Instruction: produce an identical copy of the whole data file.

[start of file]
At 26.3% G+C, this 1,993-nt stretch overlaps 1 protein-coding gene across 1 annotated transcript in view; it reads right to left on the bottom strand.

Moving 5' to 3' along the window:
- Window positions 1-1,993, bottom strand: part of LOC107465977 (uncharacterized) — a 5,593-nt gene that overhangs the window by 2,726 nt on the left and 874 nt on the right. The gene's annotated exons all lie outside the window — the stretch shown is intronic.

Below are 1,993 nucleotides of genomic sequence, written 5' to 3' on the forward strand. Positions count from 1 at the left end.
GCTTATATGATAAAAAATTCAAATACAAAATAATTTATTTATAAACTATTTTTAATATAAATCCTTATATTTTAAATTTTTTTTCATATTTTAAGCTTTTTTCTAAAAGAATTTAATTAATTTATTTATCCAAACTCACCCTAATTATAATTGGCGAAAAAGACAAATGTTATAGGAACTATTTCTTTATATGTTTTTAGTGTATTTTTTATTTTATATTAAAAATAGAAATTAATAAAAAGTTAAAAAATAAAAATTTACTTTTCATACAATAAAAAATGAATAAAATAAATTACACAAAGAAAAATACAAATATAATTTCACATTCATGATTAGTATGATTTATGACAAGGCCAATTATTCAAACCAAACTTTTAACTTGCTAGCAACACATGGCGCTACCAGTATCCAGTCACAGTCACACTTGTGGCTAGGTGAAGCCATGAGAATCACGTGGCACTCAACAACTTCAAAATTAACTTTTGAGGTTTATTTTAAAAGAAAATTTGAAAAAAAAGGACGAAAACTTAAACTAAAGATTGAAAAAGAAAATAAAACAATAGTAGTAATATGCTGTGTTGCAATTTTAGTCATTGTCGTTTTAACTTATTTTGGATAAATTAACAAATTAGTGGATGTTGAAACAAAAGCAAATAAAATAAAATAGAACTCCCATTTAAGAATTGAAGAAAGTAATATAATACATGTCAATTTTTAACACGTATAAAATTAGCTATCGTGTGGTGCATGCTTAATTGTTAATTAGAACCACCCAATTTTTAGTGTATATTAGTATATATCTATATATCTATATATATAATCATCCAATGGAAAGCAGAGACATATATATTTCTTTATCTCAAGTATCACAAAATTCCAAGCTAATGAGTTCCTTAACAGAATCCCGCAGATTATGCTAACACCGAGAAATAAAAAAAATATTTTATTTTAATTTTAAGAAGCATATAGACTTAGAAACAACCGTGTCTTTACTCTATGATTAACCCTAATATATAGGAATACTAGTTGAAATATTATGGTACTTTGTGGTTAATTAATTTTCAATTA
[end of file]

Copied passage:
At 26.3% G+C, this 1,993-nt stretch overlaps 1 protein-coding gene across 1 annotated transcript in view; it reads right to left on the bottom strand.

Moving 5' to 3' along the window:
- Window positions 1-1,993, bottom strand: part of LOC107465977 (uncharacterized) — a 5,593-nt gene that overhangs the window by 2,726 nt on the left and 874 nt on the right. The gene's annotated exons all lie outside the window — the stretch shown is intronic.

Below are 1,993 nucleotides of genomic sequence, written 5' to 3' on the forward strand. Positions count from 1 at the left end.
GCTTATATGATAAAAAATTCAAATACAAAATAATTTATTTATAAACTATTTTTAATATAAATCCTTATATTTTAAATTTTTTTTCATATTTTAAGCTTTTTTCTAAAAGAATTTAATTAATTTATTTATCCAAACTCACCCTAATTATAATTGGCGAAAAAGACAAATGTTATAGGAACTATTTCTTTATATGTTTTTAGTGTATTTTTTATTTTATATTAAAAATAGAAATTAATAAAAAGTTAAAAAATAAAAATTTACTTTTCATACAATAAAAAATGAATAAAATAAATTACACAAAGAAAAATACAAATATAATTTCACATTCATGATTAGTATGATTTATGACAAGGCCAATTATTCAAACCAAACTTTTAACTTGCTAGCAACACATGGCGCTACCAGTATCCAGTCACAGTCACACTTGTGGCTAGGTGAAGCCATGAGAATCACGTGGCACTCAACAACTTCAAAATTAACTTTTGAGGTTTATTTTAAAAGAAAATTTGAAAAAAAAGGACGAAAACTTAAACTAAAGATTGAAAAAGAAAATAAAACAATAGTAGTAATATGCTGTGTTGCAATTTTAGTCATTGTCGTTTTAACTTATTTTGGATAAATTAACAAATTAGTGGATGTTGAAACAAAAGCAAATAAAATAAAATAGAACTCCCATTTAAGAATTGAAGAAAGTAATATAATACATGTCAATTTTTAACACGTATAAAATTAGCTATCGTGTGGTGCATGCTTAATTGTTAATTAGAACCACCCAATTTTTAGTGTATATTAGTATATATCTATATATCTATATATATAATCATCCAATGGAAAGCAGAGACATATATATTTCTTTATCTCAAGTATCACAAAATTCCAAGCTAATGAGTTCCTTAACAGAATCCCGCAGATTATGCTAACACCGAGAAATAAAAAAAATATTTTATTTTAATTTTAAGAAGCATATAGACTTAGAAACAACCGTGTCTTTACTCTATGATTAACCCTAATATATAGGAATACTAGTTGAAATATTATGGTACTTTGTGGTTAATTAATTTTCAATTA